Dec. 3, 2011: Jones paid tribute to his Country Music Hall of Famer ex-wife and duet partner at a memorial park fundraiser in her home county of Itawamba County, Miss. "I know if she could be here, she would really appreciate it so much," he told the crowd. "She was a great singer and she deserves anything being done for her. And I appreciate it on my part."
Feb. 11, 2012: The Recording Academy honors Jones and six other artists with Lifetime Achievement Awards in Los Angeles. Each received a tribute at the organization's Special Merit Awards ceremony that Saturday afternoon at the Wilshire Ebell Theatre. On the red carpet, Jones said, ""I think this is one of the greatest things that can happen to you. It's not the end of my career, I hope, but we're moving up awful close."
May 26, 2012: Jones was released from his second hospital stay of the year for an upper respiratory infection. He had canceled his live performances through the month of June and said in a release he had a new team of doctors treating him, "and it seems to be working." He had spent about a week in the hospital in March as well.
Aug. 14, 2012: Jones, then 80, announced his final tour named for his hit "The Grand Tour" for 60 cities in 2013, after earlier in the year being briefly hospitalized for an upper respiratory infection and canceling several concerts.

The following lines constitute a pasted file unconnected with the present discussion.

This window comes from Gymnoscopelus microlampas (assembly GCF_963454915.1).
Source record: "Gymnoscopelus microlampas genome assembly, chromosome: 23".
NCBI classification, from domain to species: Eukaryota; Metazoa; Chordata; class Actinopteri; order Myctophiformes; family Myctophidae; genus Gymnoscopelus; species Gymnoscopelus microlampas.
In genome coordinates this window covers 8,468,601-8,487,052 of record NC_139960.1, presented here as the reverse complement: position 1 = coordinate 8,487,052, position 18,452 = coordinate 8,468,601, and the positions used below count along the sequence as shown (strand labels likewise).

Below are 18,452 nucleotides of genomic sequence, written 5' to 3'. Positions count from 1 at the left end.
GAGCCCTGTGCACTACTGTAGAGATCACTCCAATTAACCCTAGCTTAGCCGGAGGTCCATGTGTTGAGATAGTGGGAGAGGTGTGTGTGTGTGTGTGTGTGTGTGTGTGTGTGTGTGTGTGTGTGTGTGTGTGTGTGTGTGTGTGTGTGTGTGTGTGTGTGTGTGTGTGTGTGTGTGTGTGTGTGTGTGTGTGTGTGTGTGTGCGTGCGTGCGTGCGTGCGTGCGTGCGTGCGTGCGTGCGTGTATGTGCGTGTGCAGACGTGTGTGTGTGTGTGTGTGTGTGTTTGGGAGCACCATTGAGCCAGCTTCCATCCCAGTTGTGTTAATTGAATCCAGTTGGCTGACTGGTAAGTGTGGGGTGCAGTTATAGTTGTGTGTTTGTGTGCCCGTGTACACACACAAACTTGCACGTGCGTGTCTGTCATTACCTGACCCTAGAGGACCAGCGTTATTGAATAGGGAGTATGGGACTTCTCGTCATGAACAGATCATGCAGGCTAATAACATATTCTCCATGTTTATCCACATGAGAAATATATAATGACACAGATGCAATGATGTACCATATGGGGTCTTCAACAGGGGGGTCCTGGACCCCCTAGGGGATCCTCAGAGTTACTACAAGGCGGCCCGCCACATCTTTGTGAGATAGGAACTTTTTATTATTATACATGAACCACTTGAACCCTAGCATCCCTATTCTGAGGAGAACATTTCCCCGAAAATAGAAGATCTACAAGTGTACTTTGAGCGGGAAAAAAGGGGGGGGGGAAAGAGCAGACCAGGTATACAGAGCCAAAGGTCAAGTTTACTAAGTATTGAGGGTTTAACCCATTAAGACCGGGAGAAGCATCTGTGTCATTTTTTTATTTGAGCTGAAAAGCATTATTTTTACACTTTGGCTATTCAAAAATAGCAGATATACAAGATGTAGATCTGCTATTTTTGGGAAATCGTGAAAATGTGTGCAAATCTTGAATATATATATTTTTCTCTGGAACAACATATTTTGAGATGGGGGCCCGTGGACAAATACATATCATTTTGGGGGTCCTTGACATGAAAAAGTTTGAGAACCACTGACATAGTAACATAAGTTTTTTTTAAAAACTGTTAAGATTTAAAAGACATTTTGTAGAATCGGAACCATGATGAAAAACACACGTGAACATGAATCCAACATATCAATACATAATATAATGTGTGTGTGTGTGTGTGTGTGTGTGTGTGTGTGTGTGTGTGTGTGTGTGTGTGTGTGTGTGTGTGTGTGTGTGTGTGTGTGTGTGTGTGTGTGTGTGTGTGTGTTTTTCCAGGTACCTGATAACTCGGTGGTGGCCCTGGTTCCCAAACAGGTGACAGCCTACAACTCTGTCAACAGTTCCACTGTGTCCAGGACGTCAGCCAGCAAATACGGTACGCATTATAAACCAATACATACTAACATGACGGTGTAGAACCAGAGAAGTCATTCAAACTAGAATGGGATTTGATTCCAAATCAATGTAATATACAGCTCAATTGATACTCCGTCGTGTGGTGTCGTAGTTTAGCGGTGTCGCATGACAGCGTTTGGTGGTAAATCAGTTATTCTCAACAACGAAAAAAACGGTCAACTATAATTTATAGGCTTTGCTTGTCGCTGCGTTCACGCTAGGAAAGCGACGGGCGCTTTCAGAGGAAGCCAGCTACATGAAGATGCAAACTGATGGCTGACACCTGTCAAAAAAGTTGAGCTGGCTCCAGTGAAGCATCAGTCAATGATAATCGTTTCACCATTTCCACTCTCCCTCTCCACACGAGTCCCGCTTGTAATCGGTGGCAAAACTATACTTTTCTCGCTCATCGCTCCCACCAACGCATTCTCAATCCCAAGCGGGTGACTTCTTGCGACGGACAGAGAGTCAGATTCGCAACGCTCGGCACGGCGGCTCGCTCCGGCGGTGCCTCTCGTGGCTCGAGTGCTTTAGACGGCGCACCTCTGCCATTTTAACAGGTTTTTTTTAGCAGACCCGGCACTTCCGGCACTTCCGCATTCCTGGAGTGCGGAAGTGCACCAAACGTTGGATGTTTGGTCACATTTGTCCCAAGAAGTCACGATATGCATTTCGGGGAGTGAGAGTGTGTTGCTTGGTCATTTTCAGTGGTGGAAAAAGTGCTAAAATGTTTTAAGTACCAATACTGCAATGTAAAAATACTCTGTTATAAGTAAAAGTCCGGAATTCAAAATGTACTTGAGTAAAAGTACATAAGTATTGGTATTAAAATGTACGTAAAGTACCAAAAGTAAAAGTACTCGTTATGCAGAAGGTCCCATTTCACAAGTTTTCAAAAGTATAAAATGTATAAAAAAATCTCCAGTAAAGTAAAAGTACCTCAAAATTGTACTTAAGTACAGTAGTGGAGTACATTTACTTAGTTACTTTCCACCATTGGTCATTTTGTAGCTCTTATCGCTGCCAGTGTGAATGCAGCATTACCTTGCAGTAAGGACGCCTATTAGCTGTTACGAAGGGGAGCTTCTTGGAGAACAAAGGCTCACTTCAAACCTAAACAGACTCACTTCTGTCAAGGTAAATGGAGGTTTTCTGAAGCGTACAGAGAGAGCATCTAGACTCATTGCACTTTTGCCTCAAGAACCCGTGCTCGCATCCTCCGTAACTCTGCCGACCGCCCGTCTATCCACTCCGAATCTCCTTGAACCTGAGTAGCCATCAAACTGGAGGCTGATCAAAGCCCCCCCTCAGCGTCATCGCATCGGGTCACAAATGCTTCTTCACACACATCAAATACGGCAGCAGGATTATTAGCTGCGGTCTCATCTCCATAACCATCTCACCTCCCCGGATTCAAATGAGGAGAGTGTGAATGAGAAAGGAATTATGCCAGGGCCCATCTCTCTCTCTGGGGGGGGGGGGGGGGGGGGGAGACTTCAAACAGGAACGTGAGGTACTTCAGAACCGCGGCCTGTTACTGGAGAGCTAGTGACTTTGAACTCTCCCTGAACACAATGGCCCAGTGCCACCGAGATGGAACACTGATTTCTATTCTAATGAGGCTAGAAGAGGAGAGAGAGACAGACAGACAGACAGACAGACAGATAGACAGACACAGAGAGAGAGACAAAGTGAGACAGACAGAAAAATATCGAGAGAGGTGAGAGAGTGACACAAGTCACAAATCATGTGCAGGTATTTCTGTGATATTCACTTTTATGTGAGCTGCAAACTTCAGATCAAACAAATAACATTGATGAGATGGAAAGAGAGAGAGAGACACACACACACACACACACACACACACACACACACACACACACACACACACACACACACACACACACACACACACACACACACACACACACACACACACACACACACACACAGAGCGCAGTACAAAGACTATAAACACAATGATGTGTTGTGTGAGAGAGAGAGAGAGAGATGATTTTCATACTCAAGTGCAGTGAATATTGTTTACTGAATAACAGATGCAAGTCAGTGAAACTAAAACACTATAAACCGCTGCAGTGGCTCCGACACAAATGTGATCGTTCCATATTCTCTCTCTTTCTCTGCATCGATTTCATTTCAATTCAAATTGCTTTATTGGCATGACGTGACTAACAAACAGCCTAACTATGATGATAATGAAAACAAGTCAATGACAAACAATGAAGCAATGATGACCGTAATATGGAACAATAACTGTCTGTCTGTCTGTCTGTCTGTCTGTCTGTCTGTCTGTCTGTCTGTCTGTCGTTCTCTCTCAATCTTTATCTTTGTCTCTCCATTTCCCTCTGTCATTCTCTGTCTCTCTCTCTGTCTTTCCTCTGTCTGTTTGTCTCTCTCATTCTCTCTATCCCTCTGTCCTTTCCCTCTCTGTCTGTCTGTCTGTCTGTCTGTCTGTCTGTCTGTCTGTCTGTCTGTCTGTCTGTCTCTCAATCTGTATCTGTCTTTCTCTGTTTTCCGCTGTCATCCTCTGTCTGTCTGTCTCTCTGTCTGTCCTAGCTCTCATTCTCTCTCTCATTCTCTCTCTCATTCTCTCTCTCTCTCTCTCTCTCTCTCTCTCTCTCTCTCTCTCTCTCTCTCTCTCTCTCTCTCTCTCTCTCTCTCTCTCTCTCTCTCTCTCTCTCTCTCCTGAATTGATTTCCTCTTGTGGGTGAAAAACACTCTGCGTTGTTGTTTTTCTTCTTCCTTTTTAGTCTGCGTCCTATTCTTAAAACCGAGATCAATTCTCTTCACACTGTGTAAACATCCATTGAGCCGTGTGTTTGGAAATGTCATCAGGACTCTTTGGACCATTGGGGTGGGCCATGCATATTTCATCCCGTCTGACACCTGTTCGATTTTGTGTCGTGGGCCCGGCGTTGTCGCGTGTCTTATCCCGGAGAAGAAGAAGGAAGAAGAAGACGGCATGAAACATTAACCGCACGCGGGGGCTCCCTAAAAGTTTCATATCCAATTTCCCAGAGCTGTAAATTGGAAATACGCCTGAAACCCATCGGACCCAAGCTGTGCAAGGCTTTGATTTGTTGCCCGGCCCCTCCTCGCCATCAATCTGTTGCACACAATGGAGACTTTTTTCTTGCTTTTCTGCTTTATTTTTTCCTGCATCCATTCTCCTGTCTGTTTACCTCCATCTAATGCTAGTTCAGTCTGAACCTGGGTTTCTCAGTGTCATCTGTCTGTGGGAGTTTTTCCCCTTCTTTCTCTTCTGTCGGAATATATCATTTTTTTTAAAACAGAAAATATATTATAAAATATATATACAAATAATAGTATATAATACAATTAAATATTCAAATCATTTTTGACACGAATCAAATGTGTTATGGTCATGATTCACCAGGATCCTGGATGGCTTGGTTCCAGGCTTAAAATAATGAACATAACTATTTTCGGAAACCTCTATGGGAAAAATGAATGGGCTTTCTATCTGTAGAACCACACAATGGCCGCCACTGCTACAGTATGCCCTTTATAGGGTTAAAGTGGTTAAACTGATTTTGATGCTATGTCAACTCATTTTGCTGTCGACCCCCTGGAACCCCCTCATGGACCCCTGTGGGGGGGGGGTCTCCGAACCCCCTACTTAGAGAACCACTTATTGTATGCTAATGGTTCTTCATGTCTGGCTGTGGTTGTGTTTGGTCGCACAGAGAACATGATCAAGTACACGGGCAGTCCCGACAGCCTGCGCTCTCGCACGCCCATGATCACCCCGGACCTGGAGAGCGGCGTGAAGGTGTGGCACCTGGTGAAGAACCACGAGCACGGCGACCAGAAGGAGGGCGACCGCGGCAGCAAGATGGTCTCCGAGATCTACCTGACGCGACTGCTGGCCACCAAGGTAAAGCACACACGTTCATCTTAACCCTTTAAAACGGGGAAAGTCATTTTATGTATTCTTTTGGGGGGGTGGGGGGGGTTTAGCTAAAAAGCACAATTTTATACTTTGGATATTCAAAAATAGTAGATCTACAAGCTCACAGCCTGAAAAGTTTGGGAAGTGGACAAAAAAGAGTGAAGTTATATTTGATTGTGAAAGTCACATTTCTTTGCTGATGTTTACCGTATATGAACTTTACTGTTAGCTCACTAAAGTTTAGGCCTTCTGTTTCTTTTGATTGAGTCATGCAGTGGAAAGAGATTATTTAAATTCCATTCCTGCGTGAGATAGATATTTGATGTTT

Nov. 12, 2012: The Country Music Hall of Famer announced that his final show would be at Bridgestone Arena on Nov. 22, 2013, as part of his 2013 farewell tour, dubbed "The Grand Tour." At age 81, Jones said in a press release: "It is tough to stop doing what I love, but the time has come."
Feb. 26, 2013: Country superstar Garth Brooks is announced as one of a growing list of star performers for the farewell concert, establishing it as the can't-miss event of the year. Other performers who were announced included Alan Jackson, Kid Rock, Kenny Rogers, Randy Travis, Dierks Bentley, Charlie Daniels, Don McLean, Bobby Bare and Barbara Mandrell.
March 4, 2013: Jones' final concert is announced as a sell-out and more seats are opened to the public two days later. The next acts announced to perform in Jones' honor are Cyndi Lauper and Billy Ray Cyrus.
Thursday, April 18, 2013: Jones was admitted to a Nashville hospital for observation following a routine check-up that revealed a slight fever and irregular blood pressure.
The Tennessean staff